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Santoli: Bulls and bears expected today’s rally, but few see it lasting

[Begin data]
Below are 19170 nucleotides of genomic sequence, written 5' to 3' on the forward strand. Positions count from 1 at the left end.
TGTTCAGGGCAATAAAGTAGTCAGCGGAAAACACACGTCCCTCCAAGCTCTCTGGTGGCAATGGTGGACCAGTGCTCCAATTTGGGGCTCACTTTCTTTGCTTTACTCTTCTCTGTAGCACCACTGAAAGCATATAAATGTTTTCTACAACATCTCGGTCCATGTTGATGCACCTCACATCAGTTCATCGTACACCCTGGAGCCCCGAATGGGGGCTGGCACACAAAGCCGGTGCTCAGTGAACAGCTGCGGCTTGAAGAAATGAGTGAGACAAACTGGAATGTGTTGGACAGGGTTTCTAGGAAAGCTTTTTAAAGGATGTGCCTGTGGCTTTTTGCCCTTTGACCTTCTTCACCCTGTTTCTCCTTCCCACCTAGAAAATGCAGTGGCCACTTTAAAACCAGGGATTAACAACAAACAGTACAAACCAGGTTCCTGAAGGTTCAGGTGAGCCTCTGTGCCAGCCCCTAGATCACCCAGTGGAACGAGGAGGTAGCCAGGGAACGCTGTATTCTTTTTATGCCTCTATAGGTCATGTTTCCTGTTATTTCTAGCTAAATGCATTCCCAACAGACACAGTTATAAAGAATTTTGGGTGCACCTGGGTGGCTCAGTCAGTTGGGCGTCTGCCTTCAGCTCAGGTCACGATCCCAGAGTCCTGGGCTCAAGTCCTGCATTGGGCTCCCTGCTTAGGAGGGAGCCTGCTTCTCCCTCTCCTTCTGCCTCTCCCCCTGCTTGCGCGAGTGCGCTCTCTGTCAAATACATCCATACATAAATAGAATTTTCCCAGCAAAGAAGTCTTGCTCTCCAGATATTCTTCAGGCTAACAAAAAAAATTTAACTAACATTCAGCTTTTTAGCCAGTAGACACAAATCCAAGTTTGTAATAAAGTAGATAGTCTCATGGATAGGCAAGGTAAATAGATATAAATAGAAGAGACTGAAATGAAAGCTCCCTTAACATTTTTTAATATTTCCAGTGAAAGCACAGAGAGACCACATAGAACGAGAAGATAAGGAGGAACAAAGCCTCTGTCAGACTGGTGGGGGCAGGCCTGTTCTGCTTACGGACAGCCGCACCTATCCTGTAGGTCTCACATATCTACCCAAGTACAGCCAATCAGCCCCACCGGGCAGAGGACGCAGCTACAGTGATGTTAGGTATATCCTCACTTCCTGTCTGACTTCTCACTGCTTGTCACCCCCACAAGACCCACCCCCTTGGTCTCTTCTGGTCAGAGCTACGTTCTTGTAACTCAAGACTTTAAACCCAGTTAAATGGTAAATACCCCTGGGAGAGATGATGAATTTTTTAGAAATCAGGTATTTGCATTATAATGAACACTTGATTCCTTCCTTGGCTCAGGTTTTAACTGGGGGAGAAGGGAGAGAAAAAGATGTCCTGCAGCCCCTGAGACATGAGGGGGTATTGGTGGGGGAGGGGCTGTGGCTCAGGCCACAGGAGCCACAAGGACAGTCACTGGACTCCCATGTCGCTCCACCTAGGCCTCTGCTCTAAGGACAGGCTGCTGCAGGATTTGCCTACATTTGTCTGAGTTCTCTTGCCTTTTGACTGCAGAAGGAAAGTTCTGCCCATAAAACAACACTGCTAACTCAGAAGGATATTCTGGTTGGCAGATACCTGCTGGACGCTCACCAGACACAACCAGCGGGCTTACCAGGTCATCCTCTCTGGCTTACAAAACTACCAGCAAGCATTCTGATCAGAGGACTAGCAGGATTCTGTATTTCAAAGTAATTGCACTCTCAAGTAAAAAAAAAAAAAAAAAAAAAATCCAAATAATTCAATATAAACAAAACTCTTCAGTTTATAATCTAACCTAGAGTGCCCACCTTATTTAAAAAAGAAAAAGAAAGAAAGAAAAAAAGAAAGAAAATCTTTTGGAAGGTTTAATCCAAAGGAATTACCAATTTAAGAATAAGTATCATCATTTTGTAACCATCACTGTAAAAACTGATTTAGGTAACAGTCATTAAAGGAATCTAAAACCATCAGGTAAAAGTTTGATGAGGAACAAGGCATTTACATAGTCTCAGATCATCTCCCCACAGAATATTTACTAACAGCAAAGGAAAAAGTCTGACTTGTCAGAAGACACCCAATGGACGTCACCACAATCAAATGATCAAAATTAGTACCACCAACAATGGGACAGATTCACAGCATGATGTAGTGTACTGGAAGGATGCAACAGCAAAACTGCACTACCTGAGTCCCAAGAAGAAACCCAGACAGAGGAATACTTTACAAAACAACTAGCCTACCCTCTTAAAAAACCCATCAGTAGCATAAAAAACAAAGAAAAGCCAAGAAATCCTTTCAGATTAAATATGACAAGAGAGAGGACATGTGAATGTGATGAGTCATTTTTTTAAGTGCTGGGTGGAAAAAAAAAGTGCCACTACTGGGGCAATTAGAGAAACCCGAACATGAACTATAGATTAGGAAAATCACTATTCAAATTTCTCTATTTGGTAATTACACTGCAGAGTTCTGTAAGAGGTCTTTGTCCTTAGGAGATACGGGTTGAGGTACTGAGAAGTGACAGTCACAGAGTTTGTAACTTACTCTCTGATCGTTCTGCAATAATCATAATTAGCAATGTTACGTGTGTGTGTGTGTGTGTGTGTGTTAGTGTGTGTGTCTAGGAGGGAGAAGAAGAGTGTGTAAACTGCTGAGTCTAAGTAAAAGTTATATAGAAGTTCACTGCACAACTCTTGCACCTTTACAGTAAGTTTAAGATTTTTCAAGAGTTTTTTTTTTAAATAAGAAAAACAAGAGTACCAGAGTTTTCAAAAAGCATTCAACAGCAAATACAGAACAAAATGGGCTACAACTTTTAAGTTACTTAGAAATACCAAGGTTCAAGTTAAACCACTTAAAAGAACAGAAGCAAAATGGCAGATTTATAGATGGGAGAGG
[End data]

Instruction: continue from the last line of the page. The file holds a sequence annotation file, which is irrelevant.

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This is the daily notebook of Mike Santoli, CNBC’s senior markets commentator, with ideas about trends, stocks and market statistics. A fitting market bounce was likely — even if relatively few handicappers seem to have confidence that it’s the start of a trend change. Seven straight down weeks are rare, sentiment and some oversold conditions have become more extreme than they were preceding previous 5-10% bounces this year (Nasdaq 100 sank 20% below its 200-day average – deeper than any time but 2001-2002 and 2008-2009), post-options expiration weeks have been stronger as has this particular week in May ahead of Memorial Day. So the bounce isn’t a surprise to bulls or bears. Semis, biotech, speculative tech, banks all stopped going down relative to the S & P 500 in recent weeks, a sign the rolling bear market had for now rolled beyond the most overheated, most-clobbered groups. The hole is deep enough that even a 10% rally off Friday’s close would not reverse downtrend or even threaten its April high. The question is around what’s already discounted in terms of economic slowing, inflation and Federal Reserve policy aggression, and whether the “sell the rallies” trigger will continue to be pulled as quickly as it was last week after a 5% relief rally. So far, that 3,800-3,900 band on the S & P 500 has continued to hold, adhering to a variety of approaches that identified it as a place the market might gather itself. That’s where the down-20% threshold sits (so far, we haven’t closed below it, and by now the history cited here of the frequent drops that stopped between down-19% and down-20% is well aired). It gets to some technical objectives in terms of retracing, but not quite 40% of the post-March 2020 rally. It takes the forward P/E of the index toward a more neutral 16x. Source: FactSet Also helping on the macro/fundamental side is a retreat in market-based inflation expectations, the U.S. dollar coming in off its recent highs and Treasury yields calm well below recent highs. Of course, a lot of this owes to concerns over the growth outlook but suggests the market has tightened financial conditions enough to do some of the Fed’s work — perhaps, optimistically. It makes sense to have a recession scare — we usually have scares both when a recession is and isn’t imminent as the cycle ages. So far, Leading Economic Indicators, credit spreads, and unemployment claims are softening but haven’t yet tripped the wires that always get tripped right ahead of a sure recession. There’s much talk of how stock-market declines dampen household asset values and reverse the “wealth effect,” something the Fed wants as part of its restraint of demand and inflation. Yet, it seems to me the more direct transmission mechanism from stock declines is to CEO attitudes. Feedback is direct and rapid to heavily equitized executives and workforces. So expect a rethink of hiring, investment, debt capacity, etc. It’s notable that we saw a similar decline to current levels of CEO Confidence in 1998, 2011 and 2018 – all near-misses on a recession and bear market – but only when confidence has plunged further have we been in recession. Banks are the standout performer today after JPM investor meeting and Bank of America CEO comments lent a bit of confidence in the outlook for interest income and credit quality of borrowers. The banks have been trading as if credit was eroding quickly or as if the risk of a financial “accident” was rising. Some relief on those fronts, and a day when the indexes are not beholden to growth/tech. Market breadth is decent, 70% upside volume on NYSE, though less strong on Nasdaq. High-yield credit is a good bit firmer today as the average effective yield of the junk-debt has approached 8% (similar to late-2018 selloff levels, well below the early-2016 correction highs). The VIX is sluggish and noncommittal, just under 29. It shows a wary tape but not a panicky one, though market lows do often occur with a “lower low” on VIX than was reached the prior down leg, so I’m not among those who thinks the VIX “needs” to surpass 40 before the market can stabilize a bit.

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